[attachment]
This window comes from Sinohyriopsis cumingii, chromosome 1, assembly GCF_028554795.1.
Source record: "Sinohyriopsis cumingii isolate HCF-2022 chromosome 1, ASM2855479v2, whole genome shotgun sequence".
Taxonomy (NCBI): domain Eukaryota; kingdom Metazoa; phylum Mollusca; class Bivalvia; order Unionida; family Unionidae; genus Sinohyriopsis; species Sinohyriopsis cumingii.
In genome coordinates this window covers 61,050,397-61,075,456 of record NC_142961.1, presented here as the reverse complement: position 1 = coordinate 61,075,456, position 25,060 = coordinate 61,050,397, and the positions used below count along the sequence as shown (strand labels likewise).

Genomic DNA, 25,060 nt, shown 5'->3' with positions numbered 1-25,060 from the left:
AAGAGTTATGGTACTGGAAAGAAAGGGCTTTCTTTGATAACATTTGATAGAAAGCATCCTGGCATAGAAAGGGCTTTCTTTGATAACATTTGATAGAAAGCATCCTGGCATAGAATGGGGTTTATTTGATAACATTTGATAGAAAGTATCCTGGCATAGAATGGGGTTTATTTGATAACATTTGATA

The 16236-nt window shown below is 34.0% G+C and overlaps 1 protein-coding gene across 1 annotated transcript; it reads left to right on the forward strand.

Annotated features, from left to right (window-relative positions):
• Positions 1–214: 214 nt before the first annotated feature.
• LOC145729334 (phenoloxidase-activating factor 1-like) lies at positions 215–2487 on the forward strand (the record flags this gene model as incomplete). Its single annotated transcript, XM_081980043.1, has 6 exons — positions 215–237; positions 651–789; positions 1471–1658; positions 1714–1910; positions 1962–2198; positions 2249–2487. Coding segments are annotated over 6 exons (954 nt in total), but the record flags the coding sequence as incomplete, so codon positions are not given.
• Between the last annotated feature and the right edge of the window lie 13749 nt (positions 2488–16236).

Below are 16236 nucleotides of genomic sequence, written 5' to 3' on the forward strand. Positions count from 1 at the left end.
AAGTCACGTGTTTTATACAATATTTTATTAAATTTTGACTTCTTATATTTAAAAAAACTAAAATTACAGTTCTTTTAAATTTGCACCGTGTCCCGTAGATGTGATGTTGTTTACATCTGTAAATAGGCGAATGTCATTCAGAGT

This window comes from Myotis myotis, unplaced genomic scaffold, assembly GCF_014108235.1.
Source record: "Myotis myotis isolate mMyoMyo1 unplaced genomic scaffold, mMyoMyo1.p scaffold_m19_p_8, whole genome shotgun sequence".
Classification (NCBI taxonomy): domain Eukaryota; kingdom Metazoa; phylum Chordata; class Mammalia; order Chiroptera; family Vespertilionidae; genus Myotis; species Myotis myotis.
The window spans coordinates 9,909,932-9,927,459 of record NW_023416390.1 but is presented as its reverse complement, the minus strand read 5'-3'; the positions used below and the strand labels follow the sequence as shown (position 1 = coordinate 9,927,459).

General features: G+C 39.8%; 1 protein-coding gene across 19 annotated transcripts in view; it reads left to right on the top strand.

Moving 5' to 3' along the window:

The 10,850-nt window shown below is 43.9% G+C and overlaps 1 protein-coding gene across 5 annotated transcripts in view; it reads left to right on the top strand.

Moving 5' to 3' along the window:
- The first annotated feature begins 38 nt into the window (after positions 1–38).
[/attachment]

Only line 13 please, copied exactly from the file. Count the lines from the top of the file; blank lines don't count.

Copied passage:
AAGTCACGTGTTTTATACAATATTTTATTAAATTTTGACTTCTTATATTTAAAAAAACTAAAATTACAGTTCTTTTAAATTTGCACCGTGTCCCGTAGATGTGATGTTGTTTACATCTGTAAATAGGCGAATGTCATTCAGAGT